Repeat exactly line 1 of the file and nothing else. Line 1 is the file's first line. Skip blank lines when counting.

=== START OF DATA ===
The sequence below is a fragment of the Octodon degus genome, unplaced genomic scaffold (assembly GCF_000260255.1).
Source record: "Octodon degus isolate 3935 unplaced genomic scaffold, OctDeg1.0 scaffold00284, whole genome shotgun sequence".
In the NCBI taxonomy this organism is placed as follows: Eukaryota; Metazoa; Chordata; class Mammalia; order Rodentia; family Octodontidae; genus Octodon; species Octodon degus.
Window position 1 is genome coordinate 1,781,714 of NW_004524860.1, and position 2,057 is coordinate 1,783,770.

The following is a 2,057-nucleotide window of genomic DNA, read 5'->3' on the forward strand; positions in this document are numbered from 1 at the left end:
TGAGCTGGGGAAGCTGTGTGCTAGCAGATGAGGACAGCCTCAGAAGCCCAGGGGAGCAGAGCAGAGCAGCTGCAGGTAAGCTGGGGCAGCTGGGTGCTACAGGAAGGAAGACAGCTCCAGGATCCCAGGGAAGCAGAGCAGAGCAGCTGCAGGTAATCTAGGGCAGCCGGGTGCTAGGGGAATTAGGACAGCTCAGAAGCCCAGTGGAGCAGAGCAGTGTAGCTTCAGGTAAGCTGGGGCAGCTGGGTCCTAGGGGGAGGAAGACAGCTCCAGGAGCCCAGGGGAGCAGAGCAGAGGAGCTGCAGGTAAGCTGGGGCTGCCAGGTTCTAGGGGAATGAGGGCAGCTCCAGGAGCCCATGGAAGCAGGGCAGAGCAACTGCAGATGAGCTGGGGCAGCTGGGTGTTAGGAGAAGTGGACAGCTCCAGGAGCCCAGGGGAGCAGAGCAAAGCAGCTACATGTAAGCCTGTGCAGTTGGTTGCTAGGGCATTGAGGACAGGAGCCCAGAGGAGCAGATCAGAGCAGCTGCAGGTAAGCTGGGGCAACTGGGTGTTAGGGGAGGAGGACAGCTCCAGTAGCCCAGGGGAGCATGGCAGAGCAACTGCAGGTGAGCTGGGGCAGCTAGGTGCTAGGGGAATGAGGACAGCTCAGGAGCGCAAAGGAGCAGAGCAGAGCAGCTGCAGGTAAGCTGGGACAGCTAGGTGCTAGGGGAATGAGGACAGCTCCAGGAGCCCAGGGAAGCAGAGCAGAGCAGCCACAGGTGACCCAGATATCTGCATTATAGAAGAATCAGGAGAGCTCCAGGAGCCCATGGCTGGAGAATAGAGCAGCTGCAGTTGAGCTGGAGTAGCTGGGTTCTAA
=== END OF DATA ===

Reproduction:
The sequence below is a fragment of the Octodon degus genome, unplaced genomic scaffold (assembly GCF_000260255.1).